The titular river unites a farmer recently released from prison, his young son, and an ambitious saloon singer. In order to survive, each must be purged of anger, and each must learn to understand and care for the others.
When billionaire Jean-Marc Clement learns that he is to be satirized in an off-Broadway revue, he passes himself off as an actor playing him in order to get closer to the beautiful star of the show, Amanda Dell.
Showgirls Lorelei Lee and Dorothy Shaw travel to Paris, pursued by a private detective hired by the suspicious father of Lorelei's fiancé, as well as a rich, enamored old man and many other doting admirers.
Matt Calder, who lives on a remote farm with his young son Mark, helps two unexpected visitors who lose control of their raft on the nearby river. Harry Weston is a gambler by profession and he is racing to the nearest town to register a mining claim he has won in a poker game. His attractive wife Kay, a former saloon hall girl, is with him. When Calder refuses to let Weston have his only rifle and horse, he simply takes them leaving his wife behind. Unable to defend themselves against a likely Indian attack, Calder, his son and Kay Weston begin the treacherous journey down the river on the raft Weston left behind. Written by
On May 15, 1952, Los Angeles Times reported that Louis Lantz'' original story had been purchased as a vehicle to star 'Dale Robertson', and that Julian Blaustein would serve as the picture's executive producer. The news item also announced that the film would be shot on the Salmon River in Idaho. According to a November 1952 Daily Variety news item, Lantz was set to write the film's screenplay, but only Frank Fenton is credited onscreen. See more »
After making it down the rapids, where previously we have seen Ms Monroe's clothes clinging soaking wet, the very first shot on still water she is all clean and dry and ironed. The same is true for Michum. See more »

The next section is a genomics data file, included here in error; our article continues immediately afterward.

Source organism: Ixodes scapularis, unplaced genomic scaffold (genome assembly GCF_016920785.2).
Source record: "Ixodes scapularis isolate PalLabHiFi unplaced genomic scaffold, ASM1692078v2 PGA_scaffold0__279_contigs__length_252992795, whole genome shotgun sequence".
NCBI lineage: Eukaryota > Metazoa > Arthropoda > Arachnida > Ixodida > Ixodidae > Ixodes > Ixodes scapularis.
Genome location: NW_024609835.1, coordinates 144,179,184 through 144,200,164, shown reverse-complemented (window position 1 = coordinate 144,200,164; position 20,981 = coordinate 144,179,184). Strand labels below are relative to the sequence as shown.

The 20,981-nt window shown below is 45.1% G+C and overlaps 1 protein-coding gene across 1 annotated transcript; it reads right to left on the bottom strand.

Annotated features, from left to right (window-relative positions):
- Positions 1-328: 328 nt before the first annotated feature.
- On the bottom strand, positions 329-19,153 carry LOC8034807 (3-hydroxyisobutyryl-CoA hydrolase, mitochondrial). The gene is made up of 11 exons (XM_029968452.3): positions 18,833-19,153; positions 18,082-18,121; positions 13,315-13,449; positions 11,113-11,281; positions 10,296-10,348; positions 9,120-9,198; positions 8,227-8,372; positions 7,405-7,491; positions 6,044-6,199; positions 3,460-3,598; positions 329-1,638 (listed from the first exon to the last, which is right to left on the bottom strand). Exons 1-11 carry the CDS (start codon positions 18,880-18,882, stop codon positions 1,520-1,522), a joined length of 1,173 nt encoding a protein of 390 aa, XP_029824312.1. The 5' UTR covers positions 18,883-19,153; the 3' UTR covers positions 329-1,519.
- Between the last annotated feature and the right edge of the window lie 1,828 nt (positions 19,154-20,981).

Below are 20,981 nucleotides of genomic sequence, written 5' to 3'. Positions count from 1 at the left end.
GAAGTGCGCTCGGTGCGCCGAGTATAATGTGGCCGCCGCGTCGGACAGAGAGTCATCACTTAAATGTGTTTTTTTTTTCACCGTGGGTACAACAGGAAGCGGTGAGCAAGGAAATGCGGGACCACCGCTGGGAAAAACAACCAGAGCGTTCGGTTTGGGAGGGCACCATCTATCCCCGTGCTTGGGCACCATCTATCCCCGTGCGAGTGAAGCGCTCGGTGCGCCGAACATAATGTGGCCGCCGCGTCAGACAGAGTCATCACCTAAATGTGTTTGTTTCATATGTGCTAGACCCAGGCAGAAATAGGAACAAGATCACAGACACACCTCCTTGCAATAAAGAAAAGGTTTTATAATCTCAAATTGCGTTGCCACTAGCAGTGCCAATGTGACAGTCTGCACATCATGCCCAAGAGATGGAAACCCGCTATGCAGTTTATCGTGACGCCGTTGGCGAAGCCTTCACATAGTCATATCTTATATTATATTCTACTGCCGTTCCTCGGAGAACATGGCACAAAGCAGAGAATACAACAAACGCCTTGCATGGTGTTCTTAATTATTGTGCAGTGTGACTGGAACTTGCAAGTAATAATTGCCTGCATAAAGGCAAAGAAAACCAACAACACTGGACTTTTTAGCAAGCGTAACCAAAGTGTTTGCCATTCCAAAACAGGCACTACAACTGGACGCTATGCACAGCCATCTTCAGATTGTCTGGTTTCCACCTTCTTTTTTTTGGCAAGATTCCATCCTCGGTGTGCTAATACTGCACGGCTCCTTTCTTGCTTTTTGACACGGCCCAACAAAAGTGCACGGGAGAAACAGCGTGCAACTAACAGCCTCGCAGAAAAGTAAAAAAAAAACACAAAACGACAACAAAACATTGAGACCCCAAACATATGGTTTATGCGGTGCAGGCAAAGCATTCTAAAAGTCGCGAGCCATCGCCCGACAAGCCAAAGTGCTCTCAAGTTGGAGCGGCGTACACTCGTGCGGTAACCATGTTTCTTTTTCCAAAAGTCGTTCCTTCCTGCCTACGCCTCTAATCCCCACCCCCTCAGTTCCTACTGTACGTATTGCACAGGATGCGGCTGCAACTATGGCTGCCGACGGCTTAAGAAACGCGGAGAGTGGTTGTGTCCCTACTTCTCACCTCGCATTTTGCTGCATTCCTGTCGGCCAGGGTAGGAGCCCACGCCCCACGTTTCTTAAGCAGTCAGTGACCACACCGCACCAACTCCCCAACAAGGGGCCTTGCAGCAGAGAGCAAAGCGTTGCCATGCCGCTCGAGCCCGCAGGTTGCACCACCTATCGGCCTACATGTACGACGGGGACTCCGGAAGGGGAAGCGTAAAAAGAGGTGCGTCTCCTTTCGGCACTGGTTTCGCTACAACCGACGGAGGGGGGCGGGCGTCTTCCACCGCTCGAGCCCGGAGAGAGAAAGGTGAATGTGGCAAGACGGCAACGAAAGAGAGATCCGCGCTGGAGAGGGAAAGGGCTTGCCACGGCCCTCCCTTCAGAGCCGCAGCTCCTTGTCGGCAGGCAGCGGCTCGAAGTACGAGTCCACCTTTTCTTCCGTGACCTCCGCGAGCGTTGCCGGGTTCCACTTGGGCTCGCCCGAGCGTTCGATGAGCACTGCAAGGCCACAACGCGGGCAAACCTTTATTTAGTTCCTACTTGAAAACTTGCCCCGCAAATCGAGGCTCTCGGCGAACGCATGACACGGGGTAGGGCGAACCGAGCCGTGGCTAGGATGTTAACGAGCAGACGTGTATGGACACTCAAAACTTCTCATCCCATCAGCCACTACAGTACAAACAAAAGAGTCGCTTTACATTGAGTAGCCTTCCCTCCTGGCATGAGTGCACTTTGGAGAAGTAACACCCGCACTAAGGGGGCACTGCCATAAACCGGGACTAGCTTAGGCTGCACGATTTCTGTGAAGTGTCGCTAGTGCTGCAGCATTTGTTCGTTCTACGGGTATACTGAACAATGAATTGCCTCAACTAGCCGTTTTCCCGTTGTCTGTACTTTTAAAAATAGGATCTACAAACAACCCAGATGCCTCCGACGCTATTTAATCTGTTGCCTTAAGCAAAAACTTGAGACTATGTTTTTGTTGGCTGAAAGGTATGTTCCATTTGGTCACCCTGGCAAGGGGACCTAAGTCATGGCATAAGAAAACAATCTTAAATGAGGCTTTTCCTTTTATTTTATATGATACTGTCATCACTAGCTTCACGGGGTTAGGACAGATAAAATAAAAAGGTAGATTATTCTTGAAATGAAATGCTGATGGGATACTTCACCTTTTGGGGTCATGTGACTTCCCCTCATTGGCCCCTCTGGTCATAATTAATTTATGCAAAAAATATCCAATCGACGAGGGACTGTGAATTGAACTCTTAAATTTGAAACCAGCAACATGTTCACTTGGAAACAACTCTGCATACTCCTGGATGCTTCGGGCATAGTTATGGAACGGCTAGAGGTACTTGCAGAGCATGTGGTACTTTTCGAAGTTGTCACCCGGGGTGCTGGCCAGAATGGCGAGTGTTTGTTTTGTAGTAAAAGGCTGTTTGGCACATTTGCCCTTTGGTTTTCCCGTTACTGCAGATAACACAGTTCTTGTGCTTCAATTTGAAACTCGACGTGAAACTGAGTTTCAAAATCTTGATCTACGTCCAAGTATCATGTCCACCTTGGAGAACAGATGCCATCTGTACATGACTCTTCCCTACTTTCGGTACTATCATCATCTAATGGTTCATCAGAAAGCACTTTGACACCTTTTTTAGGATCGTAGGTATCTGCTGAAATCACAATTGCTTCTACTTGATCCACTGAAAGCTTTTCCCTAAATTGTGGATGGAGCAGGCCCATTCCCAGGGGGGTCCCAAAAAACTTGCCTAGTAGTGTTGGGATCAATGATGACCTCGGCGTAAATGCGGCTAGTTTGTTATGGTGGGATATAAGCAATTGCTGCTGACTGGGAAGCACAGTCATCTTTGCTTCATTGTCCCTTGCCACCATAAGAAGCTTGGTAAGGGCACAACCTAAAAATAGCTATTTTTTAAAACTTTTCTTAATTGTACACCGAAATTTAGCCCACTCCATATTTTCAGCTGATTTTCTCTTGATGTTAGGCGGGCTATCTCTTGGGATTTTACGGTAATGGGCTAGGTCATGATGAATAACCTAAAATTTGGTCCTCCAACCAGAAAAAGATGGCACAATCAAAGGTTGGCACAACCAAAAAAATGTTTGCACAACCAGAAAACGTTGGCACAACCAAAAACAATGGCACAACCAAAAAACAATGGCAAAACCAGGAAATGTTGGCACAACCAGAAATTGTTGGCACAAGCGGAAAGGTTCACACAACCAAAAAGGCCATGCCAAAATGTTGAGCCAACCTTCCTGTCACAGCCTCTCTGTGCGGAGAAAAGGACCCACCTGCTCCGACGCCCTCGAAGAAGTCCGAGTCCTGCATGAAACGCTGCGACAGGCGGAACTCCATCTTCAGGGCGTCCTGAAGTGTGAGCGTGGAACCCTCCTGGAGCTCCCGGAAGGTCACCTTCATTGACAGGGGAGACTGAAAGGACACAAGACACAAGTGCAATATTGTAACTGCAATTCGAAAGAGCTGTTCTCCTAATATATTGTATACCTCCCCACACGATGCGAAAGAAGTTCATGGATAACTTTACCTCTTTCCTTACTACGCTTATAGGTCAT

This country is crawling with Indians, and you're going fishing.
There are lots of ways to die. Starving to death isn't my favorite.
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Of all of Marilyn Monroe's leading men, Robert Mitchum was the only one who knew her back when. In 1941 before he made his screen debut in a Hopalong Cassidy film, Mitchum was among other things an aircraft factory worker and one of his friends was one James Daugherty. Of course Jim had a wife Norma Jean at the time and Bob and Dorothy occasionally socialized.
He knew all about her psychological problems and when it came time to do a film with her when both became screen legends, Mitchum was not about to get himself involved. That probably helped because during the shooting Marilyn and director Otto Preminger stopped speaking and would only communicate through Mitchum.
Marilyn's a saloon gal involved with a no good gambler/drifter in Rory Calhoun. Calhoun and Monroe nearly drown on a river when Mitchum rescues them and their raft. No good deed goes unpunished so Calhoun takes Mitchum's horse and Mitchum, Monroe, and Mitchum's son Tommy Rettig use the raft to go after him. They're kind of forced to because the Indians are on the warpath.
She's certainly quite a distraction for a man on a mission and at one point Mitchum does give into lust ever so briefly. Which does make River of No Return one of the more realistic westerns ever done.
Twentieth Century Fox decided to go whole hog on this one, shooting the film up in Banff. But with Marilyn and Otto feuding it was not a happy set. Otto walked off the picture and Jean Negulesco finished it out. Joe DiMaggio flew up to the set because of rumors of Mitchum and Marilyn, that were completely unfounded, but Joe was the jealous type. As for Mitchum legend has it that he and another legendary drinker, Murvyn Vye, killed many a bottle during the long evenings.
Done in cinemascope and 3-D, River of No Return should be seen on the big screen. Not even a letterbox DVD does it justice. And 3-D was definitely the medium for Monroe. Marilyn even has some nice songs to sing in this one.
It's not a great western, still it's entertaining enough especially in those rafting sequences. But it was a film Otto Preminger shuddered about when recalling.
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